Child abuse: when family courts get it wrong
States must reform a system that too often awards custody to the abusive parent.
San Rafael, Calif — When a parent harms his or her own child, family courts are supposed to step in and safeguard the victim.
Can you imagine what a tragedy it would be if courts awarded custody to the wrong parent – the abuser?
Actually, according to one conservative estimate, more than 58,000 children per year are ordered by family courts into unsupervised contact with physically or sexually abusive parents following divorce in the United States.
The fact that this type of scandal is taking place in the American justice system defies the imagination. Not since the Roman Catholic Church pedophile scandal has the US seen this level of institutional harm inflicted on innocent children.
Consider the case of Jonea Rogers, a hairstylist from Marin County, Calif. During her costly divorce, she sought help from numerous law enforcement, child protection, and family court authorities to protect her daughter from what medical evidence and reports by the child and her baby sitter suggested could be ongoing neglect or sexual abuse or both by the girl's father or grandfather.
None of the authorities she approached would effectively intervene to protect her daughter. So in 2000, Ms. Rogers eventually felt that she had no choice but to flee with her child to protect her.
More than three years later, this protective mother was caught and jailed for five months, while her daughter was immediately handed over to her alleged abusers. Rogers faced criminal charges for violating a court order by fleeing with her child. After considering the evidence in her case, a jury of her peers completely exonerated her of all wrongdoing.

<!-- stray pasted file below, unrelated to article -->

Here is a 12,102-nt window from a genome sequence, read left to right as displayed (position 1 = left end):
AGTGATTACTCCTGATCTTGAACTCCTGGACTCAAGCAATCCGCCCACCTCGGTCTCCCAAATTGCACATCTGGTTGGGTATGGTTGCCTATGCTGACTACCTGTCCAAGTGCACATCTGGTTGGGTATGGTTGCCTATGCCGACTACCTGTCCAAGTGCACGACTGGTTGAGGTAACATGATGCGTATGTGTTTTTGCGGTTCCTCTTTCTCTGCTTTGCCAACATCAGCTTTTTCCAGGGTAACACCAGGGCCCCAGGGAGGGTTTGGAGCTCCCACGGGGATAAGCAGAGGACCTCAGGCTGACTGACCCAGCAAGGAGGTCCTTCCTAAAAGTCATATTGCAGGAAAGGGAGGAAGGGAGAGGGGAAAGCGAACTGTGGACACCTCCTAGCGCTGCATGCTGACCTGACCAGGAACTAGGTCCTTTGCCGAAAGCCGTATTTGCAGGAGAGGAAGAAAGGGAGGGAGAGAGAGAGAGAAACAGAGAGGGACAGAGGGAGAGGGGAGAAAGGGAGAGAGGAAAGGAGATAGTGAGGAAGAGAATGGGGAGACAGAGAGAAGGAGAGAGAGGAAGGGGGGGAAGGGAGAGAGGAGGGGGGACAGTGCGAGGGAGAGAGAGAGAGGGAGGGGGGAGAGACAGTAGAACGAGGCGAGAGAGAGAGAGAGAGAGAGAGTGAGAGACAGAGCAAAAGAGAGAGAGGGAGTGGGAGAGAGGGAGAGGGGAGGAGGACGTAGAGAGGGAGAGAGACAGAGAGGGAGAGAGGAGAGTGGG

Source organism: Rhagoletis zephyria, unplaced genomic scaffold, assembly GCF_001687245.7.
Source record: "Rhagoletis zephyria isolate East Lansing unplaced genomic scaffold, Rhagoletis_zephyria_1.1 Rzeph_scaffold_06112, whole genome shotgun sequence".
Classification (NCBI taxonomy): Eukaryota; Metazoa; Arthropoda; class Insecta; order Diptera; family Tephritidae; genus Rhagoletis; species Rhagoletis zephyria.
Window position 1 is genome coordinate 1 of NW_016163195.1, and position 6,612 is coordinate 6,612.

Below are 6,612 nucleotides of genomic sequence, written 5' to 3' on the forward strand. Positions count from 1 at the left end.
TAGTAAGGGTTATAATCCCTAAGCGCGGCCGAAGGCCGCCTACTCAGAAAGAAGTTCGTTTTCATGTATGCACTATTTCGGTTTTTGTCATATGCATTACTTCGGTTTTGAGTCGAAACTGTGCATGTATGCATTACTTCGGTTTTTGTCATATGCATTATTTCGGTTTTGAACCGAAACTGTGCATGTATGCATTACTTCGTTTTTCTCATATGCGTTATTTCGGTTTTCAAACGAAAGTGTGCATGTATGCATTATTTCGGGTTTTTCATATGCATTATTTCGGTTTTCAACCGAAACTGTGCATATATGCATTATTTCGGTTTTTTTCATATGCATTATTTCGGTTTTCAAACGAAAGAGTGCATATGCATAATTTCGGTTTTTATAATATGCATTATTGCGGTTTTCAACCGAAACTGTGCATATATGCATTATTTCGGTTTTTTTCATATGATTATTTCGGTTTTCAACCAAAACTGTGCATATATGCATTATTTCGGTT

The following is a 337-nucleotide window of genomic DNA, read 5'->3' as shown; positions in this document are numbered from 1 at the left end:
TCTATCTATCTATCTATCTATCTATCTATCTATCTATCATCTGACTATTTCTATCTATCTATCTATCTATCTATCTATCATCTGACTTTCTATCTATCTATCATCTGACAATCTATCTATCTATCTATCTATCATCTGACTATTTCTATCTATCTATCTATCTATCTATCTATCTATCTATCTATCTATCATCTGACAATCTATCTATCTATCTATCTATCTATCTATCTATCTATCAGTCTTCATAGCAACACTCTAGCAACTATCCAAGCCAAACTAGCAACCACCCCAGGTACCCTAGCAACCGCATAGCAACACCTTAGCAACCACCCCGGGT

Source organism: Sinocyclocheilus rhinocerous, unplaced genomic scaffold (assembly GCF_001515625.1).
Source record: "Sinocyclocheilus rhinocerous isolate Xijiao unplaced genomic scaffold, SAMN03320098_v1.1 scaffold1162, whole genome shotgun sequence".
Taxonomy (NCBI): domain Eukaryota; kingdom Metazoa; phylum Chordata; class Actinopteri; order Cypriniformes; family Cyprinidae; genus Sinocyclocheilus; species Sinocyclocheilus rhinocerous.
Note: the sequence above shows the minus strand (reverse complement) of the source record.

The very same evidence that exonerated her in the criminal court had been called "frivolous" by the family court judge and disregarded. Despite her acquittal, Rogers was never granted custody of her daughter, who lives with her alleged abusers to this day. She is now forced to pay a fee to visit with her daughter a few times a month in a supervised visitation facility.
As we see in many cases across the country, even when physical or sexual abuse of children is alleged during a divorce, American family courts routinely award custody to the parent with an established record of domestic violence restraining orders, child abuse, neglect, alcoholism, addiction, dangerous mental illness, or a combination.
Meanwhile, the child's other parent, commonly referred to as the "protective parent," is typically demonized by court professionals as an "alienator" for bringing evidence of child abuse to the court's attention.
This happens because the reigning paradigm in family courts across the country is an unscientific, discredited theory known as "Parental Alienation Syndrome," or PAS.
PAS and its many derivatives suggest that the parent who asks the court to protect his or her child by limiting the alleged abuser's access to that child is "alienating" the child from the other parent.